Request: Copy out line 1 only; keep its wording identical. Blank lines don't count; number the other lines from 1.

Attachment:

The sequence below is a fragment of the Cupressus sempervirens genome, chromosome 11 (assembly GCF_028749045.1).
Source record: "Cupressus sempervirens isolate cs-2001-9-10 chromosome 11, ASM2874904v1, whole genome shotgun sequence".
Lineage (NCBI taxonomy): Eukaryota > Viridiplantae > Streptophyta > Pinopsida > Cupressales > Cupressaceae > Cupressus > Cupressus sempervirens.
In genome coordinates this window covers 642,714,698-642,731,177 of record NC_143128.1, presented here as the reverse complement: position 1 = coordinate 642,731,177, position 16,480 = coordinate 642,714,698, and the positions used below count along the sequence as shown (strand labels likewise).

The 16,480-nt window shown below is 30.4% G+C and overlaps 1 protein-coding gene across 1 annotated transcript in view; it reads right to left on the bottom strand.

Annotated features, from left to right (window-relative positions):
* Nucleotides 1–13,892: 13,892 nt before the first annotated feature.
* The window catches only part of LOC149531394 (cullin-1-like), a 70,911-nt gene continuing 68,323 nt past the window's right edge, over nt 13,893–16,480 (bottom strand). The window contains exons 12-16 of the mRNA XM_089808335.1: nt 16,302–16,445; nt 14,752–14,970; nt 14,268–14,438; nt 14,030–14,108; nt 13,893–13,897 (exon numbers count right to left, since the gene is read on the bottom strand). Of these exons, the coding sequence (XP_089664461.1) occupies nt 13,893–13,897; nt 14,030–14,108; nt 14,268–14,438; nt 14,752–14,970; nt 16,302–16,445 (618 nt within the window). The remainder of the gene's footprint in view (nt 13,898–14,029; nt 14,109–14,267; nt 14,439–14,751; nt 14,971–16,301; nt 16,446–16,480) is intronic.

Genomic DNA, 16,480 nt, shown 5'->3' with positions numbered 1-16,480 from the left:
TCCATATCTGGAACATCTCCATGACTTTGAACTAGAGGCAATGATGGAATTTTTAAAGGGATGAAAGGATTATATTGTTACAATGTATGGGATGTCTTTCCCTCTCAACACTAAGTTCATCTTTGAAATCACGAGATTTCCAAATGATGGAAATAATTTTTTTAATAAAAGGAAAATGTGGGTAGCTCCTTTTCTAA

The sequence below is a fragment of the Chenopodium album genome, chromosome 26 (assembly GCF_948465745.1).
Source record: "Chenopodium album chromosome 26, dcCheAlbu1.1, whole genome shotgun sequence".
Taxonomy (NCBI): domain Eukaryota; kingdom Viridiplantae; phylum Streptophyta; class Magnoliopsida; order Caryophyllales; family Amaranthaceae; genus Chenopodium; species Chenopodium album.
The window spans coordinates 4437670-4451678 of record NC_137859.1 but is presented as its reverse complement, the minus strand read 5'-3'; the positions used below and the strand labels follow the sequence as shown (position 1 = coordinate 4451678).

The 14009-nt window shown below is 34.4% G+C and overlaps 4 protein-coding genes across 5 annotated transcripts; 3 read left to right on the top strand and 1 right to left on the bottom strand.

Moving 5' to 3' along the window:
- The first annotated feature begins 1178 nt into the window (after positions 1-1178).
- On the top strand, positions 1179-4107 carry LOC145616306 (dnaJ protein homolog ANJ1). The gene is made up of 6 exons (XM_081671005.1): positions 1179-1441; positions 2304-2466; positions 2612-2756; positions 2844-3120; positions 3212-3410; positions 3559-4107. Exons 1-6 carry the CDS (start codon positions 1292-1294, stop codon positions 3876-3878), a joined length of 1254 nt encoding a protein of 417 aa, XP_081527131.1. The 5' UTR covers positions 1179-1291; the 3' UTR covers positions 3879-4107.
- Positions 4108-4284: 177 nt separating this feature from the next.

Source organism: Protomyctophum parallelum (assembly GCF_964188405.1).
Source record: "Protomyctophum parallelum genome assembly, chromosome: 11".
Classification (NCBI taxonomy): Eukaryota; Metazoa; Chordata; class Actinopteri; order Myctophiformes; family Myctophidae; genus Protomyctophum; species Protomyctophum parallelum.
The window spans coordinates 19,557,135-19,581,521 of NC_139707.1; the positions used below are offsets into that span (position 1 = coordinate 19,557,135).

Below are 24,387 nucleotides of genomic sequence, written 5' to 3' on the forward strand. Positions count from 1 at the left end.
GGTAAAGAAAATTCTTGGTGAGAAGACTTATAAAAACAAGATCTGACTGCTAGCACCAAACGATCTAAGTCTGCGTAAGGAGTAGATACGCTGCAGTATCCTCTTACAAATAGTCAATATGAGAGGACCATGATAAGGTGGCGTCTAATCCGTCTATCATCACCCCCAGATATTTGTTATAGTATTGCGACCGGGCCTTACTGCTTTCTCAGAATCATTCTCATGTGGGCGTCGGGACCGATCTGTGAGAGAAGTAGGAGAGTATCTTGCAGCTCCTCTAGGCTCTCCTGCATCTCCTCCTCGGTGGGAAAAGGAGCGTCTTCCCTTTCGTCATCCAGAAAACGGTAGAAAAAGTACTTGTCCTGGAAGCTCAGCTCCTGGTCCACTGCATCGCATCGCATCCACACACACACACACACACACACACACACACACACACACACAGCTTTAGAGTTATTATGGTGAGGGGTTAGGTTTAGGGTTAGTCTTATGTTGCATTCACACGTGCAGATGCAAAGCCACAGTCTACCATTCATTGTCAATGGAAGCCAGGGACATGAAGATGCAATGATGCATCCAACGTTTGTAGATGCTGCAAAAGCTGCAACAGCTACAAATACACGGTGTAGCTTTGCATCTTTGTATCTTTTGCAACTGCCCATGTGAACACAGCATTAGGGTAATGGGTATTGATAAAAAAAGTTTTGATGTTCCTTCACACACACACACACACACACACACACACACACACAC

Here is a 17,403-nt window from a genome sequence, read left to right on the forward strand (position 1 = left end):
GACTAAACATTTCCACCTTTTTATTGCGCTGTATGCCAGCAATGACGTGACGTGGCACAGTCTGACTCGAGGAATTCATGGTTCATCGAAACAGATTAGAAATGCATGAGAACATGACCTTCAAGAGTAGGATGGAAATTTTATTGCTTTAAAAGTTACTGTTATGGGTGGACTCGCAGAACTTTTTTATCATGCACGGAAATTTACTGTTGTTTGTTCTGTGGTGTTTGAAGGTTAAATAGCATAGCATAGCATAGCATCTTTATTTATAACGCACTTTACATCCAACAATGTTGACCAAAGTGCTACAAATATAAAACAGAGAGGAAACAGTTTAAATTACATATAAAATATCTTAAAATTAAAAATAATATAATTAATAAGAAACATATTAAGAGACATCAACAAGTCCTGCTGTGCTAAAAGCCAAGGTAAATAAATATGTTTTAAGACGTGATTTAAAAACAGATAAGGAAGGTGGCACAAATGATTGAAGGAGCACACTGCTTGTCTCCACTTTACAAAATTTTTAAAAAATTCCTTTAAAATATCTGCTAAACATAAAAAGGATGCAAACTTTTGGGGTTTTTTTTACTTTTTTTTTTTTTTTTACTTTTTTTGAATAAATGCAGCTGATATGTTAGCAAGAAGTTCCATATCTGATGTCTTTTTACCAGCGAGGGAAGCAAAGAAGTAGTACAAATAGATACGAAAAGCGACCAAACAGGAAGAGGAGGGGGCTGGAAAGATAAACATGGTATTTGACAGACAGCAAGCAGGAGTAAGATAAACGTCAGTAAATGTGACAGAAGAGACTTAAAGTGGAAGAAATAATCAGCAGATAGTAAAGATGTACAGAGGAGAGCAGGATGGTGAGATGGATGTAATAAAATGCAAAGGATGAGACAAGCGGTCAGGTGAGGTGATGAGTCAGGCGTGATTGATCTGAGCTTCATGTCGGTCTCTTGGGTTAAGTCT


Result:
The sequence below is a fragment of the Cupressus sempervirens genome, chromosome 11 (assembly GCF_028749045.1).